By Josh Farmer, IndyCar Reporter
INDIANAPOLIS – On a day when many super teams struggled, Schmidt Peterson Motorsports stole the show during qualifications for the 100th Running of the Indianapolis 500 presented by PennGrade Motor Oil.
After finishing third in the Angie’s List Grand Prix of Indianapolis, James Hinchcliffe an claimed an emotional pole for the ‘Greatest Spectacle in Racing.’
Almost a year ago, the 29-year-old Canadian was fighting for his life after a suspension part penetrated his right leg and thigh after a part failure sent him into the Turn 3 wall.
The safety crew went to work right away and saved his life on the track before being rushed to emergency surgery at Methodist Hospital in Indianapolis. The doctors said that it would be weeks before he would walk again, but he managed to be up and walking in only just a few days and was released from the hospital just a few weeks later.
Hinchcliffe re-entered the cockpit in a series test at Road America and his enthusiasm behind the wheel was almost like he had never left.
Despite nearly losing his life, Hinchcliffe never lost his optimistic, funny personality and has tried to put his grisly accident behind him and focus on what is ahead of him.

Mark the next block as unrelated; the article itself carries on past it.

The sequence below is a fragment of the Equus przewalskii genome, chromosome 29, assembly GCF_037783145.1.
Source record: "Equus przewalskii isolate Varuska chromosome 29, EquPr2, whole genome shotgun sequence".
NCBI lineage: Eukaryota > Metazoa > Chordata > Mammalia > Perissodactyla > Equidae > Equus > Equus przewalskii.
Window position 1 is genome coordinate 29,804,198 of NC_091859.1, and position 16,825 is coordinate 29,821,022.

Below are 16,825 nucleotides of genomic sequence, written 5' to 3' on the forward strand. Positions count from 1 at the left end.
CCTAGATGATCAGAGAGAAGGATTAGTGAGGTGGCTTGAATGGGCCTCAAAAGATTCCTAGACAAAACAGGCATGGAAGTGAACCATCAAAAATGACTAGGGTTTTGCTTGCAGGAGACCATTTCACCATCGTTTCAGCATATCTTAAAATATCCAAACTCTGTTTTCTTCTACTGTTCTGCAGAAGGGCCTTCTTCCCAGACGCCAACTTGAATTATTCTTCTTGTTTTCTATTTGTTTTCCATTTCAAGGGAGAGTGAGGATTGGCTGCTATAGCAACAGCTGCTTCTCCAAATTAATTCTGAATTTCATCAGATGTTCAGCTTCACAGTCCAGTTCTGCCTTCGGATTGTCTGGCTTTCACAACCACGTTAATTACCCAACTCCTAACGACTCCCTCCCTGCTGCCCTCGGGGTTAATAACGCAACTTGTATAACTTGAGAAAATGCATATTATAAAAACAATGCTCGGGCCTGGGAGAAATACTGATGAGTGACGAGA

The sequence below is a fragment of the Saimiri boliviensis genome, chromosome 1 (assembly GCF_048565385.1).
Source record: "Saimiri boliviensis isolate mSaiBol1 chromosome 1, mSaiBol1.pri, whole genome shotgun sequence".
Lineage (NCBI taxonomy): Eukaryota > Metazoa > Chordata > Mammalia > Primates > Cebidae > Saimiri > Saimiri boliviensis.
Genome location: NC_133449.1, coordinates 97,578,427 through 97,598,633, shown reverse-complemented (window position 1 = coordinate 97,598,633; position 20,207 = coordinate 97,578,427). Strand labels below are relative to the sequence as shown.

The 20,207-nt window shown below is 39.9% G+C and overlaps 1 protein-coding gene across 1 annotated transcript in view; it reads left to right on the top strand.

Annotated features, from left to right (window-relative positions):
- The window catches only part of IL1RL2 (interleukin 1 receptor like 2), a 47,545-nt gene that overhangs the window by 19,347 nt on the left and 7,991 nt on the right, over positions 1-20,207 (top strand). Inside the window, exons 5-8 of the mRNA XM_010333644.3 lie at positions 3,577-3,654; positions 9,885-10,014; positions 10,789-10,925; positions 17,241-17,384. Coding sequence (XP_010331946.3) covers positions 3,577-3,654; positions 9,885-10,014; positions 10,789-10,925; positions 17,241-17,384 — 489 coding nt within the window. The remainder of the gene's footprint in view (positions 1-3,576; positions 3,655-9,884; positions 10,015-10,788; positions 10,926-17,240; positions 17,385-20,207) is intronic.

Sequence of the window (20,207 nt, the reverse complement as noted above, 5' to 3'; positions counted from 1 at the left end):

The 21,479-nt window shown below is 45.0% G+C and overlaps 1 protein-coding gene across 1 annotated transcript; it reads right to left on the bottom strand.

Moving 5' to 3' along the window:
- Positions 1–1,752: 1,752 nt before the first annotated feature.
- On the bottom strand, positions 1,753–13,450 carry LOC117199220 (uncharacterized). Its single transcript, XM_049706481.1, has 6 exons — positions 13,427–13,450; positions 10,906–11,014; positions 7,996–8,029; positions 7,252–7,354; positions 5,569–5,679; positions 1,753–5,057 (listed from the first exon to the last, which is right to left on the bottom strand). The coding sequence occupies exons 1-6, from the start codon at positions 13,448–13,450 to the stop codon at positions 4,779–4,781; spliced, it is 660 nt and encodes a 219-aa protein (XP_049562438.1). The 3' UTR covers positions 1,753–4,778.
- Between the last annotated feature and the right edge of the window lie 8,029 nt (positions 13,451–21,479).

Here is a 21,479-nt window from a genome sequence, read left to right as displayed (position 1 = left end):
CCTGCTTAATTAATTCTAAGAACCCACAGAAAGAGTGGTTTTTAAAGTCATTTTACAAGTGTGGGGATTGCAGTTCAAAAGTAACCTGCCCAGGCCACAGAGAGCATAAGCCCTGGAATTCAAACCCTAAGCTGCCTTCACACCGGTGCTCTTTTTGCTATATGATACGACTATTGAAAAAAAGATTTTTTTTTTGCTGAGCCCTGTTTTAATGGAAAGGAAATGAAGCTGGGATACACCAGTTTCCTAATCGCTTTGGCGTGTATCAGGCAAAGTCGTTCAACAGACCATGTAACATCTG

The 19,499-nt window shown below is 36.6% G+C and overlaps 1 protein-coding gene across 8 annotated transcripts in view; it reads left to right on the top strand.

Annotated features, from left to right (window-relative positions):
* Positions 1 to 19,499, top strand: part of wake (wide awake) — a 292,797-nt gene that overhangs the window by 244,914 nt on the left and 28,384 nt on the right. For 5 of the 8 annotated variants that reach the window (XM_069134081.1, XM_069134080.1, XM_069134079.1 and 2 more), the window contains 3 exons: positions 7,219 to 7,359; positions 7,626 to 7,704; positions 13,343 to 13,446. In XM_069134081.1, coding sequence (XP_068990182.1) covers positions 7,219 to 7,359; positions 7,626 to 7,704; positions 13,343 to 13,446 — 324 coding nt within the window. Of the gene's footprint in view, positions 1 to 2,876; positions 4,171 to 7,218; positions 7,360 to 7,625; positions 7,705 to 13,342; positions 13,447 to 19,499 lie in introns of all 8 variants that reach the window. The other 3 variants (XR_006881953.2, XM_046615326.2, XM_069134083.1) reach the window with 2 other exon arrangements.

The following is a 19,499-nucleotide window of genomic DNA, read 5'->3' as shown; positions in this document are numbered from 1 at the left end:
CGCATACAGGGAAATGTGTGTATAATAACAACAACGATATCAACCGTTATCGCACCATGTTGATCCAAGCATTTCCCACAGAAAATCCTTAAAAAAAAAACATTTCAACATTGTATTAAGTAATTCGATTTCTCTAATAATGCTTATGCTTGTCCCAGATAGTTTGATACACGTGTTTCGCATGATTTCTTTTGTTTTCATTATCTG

“I try not to think about that. We still have a long race to get through. But I think one day I’ll appreciate it a little bit more maybe than I’m letting myself today. It’s crazy. I’ve said it already a hundred times just on the way over here, but it’s incredible what a difference a year makes.”
The team’s second full time driver Mikhail Aleshin also put on a dazzling performance throughout the weekend. A bold third qualifying attempt late in the day propelled Aleshin into the Fast Nine. Aleshin drove his car nearly sideways through the corners like nobody has ever done before at 16th and Georgetown.
“My steering wheel didn’t work properly, so I didn’t even know how fast I was going,” Aleshin said. “I didn’t have all of the information and stuff. It might be something where you just need to concentrate on your job and that’s it.
Oriol Servia also made the most of his Indy-only attempt as he set a lap in excess of 230 mph on Saturday and managed to log the 10th quickest time of the day to put all three cars in the top 10.
For team owner Sam Schmidt, the triumph is of nearly the same magnitude. Schmidt has built his team in the Verizon IndyCar Series from the ground since he nearly lost his life in a testing crash in Orlando, Florida in 2000 that left him paralyzed. Since then, Schmidt has not only built his team into a force to be reckoned with in the Verizon IndyCar Series, but has also battled against his condition.
Just hours before Hinchcliffe claimed the pole at Indianapolis, Schmidt turned an amazing set of laps at the Speedway in a modified Chevrolet Corvette that is controlled by breathing and by neck movements.
Schmidt has driven the ARROW project SAM Chevrolet Corvette several times before, but this time his speeds were much higher than before with trap speeds breaking 152 mph.
“It’s a fantastic opportunity,” he said. “I love pushing the envelope and do things that haven’t been done before. There have been a lot of positive comments from people who are inspired by the program and want to help out with technology and help out with the program.”
Image credit: Leigh Spargur/IndyCar